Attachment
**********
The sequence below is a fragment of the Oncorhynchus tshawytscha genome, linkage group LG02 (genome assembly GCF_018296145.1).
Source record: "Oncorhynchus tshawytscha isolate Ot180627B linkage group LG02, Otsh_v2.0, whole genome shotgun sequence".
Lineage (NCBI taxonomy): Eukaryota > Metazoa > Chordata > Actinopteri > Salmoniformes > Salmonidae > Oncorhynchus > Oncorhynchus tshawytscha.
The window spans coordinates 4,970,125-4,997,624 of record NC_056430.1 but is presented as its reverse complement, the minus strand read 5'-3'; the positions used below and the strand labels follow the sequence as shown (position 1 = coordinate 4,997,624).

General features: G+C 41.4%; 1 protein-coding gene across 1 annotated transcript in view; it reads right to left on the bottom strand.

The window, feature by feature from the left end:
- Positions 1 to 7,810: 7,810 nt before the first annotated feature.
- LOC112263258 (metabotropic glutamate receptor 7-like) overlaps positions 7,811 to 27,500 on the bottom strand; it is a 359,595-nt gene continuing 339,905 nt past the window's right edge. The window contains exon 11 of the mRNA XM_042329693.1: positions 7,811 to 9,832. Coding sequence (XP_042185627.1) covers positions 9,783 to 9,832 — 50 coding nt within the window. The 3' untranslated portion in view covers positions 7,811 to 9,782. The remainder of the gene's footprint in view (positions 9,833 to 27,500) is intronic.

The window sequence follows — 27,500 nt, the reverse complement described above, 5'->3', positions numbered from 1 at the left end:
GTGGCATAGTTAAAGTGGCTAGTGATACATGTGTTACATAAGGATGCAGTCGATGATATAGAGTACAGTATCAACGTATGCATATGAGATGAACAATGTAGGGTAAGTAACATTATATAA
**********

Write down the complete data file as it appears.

The sequence below is a fragment of the Oncorhynchus tshawytscha genome, linkage group LG02 (genome assembly GCF_018296145.1).
Source record: "Oncorhynchus tshawytscha isolate Ot180627B linkage group LG02, Otsh_v2.0, whole genome shotgun sequence".
Lineage (NCBI taxonomy): Eukaryota > Metazoa > Chordata > Actinopteri > Salmoniformes > Salmonidae > Oncorhynchus > Oncorhynchus tshawytscha.
The window spans coordinates 4,970,125-4,997,624 of record NC_056430.1 but is presented as its reverse complement, the minus strand read 5'-3'; the positions used below and the strand labels follow the sequence as shown (position 1 = coordinate 4,997,624).

General features: G+C 41.4%; 1 protein-coding gene across 1 annotated transcript in view; it reads right to left on the bottom strand.

The window, feature by feature from the left end:
- Positions 1 to 7,810: 7,810 nt before the first annotated feature.
- LOC112263258 (metabotropic glutamate receptor 7-like) overlaps positions 7,811 to 27,500 on the bottom strand; it is a 359,595-nt gene continuing 339,905 nt past the window's right edge. The window contains exon 11 of the mRNA XM_042329693.1: positions 7,811 to 9,832. Coding sequence (XP_042185627.1) covers positions 9,783 to 9,832 — 50 coding nt within the window. The 3' untranslated portion in view covers positions 7,811 to 9,782. The remainder of the gene's footprint in view (positions 9,833 to 27,500) is intronic.

The window sequence follows — 27,500 nt, the reverse complement described above, 5'->3', positions numbered from 1 at the left end:
GTGGCATAGTTAAAGTGGCTAGTGATACATGTGTTACATAAGGATGCAGTCGATGATATAGAGTACAGTATCAACGTATGCATATGAGATGAACAATGTAGGGTAAGTAACATTATATAA